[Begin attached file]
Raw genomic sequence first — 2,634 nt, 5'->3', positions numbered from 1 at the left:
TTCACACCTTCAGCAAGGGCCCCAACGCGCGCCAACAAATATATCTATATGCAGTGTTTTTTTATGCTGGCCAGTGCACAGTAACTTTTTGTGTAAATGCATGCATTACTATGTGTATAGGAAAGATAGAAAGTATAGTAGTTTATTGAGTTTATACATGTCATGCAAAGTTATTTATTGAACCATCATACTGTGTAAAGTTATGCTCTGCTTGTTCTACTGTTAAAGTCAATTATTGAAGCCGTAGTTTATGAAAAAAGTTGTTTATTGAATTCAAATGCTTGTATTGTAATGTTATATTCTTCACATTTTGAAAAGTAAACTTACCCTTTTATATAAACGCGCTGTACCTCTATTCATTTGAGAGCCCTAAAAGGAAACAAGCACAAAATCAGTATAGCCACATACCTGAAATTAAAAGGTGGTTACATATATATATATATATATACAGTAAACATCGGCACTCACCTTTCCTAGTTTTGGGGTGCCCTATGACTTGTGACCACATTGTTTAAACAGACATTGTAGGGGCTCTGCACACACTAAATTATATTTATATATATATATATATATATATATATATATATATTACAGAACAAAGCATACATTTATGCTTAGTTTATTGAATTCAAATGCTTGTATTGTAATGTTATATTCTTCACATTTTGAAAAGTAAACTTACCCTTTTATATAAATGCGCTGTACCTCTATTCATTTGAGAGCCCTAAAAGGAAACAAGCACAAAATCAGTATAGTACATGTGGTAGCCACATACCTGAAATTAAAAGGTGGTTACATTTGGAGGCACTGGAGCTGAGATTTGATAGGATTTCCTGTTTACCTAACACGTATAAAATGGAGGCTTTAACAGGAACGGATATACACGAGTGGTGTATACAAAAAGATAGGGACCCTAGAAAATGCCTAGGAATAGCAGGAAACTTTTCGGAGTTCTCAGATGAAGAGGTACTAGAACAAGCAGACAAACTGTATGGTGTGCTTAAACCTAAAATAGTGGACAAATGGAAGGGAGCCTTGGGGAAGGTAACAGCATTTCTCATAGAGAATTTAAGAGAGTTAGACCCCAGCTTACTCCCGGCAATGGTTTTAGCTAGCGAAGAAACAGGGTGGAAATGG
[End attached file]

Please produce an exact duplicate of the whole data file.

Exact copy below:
Raw genomic sequence first — 2,634 nt, 5'->3', positions numbered from 1 at the left:
TTCACACCTTCAGCAAGGGCCCCAACGCGCGCCAACAAATATATCTATATGCAGTGTTTTTTTATGCTGGCCAGTGCACAGTAACTTTTTGTGTAAATGCATGCATTACTATGTGTATAGGAAAGATAGAAAGTATAGTAGTTTATTGAGTTTATACATGTCATGCAAAGTTATTTATTGAACCATCATACTGTGTAAAGTTATGCTCTGCTTGTTCTACTGTTAAAGTCAATTATTGAAGCCGTAGTTTATGAAAAAAGTTGTTTATTGAATTCAAATGCTTGTATTGTAATGTTATATTCTTCACATTTTGAAAAGTAAACTTACCCTTTTATATAAACGCGCTGTACCTCTATTCATTTGAGAGCCCTAAAAGGAAACAAGCACAAAATCAGTATAGCCACATACCTGAAATTAAAAGGTGGTTACATATATATATATATATATACAGTAAACATCGGCACTCACCTTTCCTAGTTTTGGGGTGCCCTATGACTTGTGACCACATTGTTTAAACAGACATTGTAGGGGCTCTGCACACACTAAATTATATTTATATATATATATATATATATATATATATATATATTACAGAACAAAGCATACATTTATGCTTAGTTTATTGAATTCAAATGCTTGTATTGTAATGTTATATTCTTCACATTTTGAAAAGTAAACTTACCCTTTTATATAAATGCGCTGTACCTCTATTCATTTGAGAGCCCTAAAAGGAAACAAGCACAAAATCAGTATAGTACATGTGGTAGCCACATACCTGAAATTAAAAGGTGGTTACATTTGGAGGCACTGGAGCTGAGATTTGATAGGATTTCCTGTTTACCTAACACGTATAAAATGGAGGCTTTAACAGGAACGGATATACACGAGTGGTGTATACAAAAAGATAGGGACCCTAGAAAATGCCTAGGAATAGCAGGAAACTTTTCGGAGTTCTCAGATGAAGAGGTACTAGAACAAGCAGACAAACTGTATGGTGTGCTTAAACCTAAAATAGTGGACAAATGGAAGGGAGCCTTGGGGAAGGTAACAGCATTTCTCATAGAGAATTTAAGAGAGTTAGACCCCAGCTTACTCCCGGCAATGGTTTTAGCTAGCGAAGAAACAGGGTGGAAATGG